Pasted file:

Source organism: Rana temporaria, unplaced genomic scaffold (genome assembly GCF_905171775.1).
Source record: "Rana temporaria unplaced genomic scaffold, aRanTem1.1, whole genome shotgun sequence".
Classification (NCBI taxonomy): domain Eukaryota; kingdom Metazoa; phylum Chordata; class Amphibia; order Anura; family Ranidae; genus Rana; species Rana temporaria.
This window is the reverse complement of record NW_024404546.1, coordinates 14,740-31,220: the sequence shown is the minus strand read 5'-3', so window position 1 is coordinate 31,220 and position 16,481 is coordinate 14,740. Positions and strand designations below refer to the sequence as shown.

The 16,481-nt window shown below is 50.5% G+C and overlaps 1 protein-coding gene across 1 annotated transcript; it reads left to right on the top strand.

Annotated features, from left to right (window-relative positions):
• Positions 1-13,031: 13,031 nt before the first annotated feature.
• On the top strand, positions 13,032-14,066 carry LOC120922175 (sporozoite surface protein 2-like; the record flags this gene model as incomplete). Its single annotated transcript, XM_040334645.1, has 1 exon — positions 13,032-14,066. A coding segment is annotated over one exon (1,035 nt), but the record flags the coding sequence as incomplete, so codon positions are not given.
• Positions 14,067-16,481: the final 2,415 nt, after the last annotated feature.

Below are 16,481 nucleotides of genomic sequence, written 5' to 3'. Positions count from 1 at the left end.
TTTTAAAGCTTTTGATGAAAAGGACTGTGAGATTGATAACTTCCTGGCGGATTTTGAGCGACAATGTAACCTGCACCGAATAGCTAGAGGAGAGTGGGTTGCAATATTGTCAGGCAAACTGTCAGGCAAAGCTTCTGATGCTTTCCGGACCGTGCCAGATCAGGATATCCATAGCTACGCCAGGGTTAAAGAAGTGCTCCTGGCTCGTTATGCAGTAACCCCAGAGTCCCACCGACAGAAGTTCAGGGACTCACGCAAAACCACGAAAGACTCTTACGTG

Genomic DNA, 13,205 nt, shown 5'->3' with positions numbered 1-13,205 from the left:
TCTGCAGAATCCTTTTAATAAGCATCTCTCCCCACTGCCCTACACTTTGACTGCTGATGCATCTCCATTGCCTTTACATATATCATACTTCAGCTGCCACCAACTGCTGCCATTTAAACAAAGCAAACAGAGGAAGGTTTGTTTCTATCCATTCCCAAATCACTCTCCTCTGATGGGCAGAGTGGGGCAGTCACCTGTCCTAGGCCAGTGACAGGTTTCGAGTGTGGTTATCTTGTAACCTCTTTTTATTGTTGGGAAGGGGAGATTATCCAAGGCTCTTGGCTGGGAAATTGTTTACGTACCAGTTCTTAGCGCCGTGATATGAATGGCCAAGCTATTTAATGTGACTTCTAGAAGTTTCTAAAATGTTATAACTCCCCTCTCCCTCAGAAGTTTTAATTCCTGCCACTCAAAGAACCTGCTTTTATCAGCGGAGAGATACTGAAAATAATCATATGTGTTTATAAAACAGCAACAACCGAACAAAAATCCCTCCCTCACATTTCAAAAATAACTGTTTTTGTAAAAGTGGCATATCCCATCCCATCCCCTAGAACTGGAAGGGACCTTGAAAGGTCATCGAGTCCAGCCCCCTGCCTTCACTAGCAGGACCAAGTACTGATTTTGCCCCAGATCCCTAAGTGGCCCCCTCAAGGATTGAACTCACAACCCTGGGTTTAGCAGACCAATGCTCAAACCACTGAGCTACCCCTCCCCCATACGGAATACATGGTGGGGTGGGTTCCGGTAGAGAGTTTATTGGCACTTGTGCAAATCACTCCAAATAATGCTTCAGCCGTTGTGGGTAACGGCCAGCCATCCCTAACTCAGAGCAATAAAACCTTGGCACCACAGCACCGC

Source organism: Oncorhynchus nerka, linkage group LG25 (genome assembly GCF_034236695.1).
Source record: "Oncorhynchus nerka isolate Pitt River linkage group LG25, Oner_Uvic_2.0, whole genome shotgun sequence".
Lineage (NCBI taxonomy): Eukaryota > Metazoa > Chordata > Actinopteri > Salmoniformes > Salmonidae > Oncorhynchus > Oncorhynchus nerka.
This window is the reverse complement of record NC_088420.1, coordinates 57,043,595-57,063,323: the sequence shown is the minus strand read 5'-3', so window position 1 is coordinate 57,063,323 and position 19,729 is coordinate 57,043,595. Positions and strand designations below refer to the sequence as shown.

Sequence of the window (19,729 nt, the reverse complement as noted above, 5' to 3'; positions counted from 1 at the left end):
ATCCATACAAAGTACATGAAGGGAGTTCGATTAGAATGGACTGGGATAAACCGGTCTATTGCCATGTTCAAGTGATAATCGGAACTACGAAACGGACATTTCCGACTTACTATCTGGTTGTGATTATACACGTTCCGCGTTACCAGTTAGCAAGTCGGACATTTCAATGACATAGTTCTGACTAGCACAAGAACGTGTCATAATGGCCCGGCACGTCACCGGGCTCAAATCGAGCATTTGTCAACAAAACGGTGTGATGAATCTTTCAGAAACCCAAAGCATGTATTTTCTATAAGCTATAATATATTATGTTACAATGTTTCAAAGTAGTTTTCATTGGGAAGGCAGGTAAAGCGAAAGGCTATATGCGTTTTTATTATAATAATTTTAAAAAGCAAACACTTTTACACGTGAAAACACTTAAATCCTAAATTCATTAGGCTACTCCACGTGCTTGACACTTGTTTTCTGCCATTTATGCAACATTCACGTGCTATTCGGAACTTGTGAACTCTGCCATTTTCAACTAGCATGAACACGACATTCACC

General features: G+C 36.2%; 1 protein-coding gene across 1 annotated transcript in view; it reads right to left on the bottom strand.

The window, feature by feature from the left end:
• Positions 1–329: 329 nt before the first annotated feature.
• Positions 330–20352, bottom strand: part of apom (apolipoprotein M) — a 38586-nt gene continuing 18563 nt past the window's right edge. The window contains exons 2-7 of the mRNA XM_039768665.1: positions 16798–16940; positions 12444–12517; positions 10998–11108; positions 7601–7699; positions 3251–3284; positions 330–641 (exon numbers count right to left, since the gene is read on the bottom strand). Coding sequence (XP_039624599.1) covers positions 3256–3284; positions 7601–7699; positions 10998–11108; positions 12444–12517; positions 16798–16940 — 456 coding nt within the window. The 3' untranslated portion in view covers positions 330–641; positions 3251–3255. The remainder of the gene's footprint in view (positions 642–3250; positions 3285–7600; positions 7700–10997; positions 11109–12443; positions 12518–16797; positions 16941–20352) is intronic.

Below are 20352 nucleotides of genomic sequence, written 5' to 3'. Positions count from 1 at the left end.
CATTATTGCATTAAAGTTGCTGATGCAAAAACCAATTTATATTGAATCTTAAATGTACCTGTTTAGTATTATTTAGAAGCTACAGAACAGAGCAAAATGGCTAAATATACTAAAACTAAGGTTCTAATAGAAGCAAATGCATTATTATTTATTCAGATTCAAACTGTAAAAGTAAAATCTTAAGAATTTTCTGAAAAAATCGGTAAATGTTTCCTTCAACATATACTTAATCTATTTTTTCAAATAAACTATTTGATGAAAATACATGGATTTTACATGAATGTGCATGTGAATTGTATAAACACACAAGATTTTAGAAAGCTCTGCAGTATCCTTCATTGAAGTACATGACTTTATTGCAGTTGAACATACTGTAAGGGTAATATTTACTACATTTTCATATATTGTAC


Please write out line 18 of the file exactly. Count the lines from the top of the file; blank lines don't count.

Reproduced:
Sequence of the window (19,729 nt, the reverse complement as noted above, 5' to 3'; positions counted from 1 at the left end):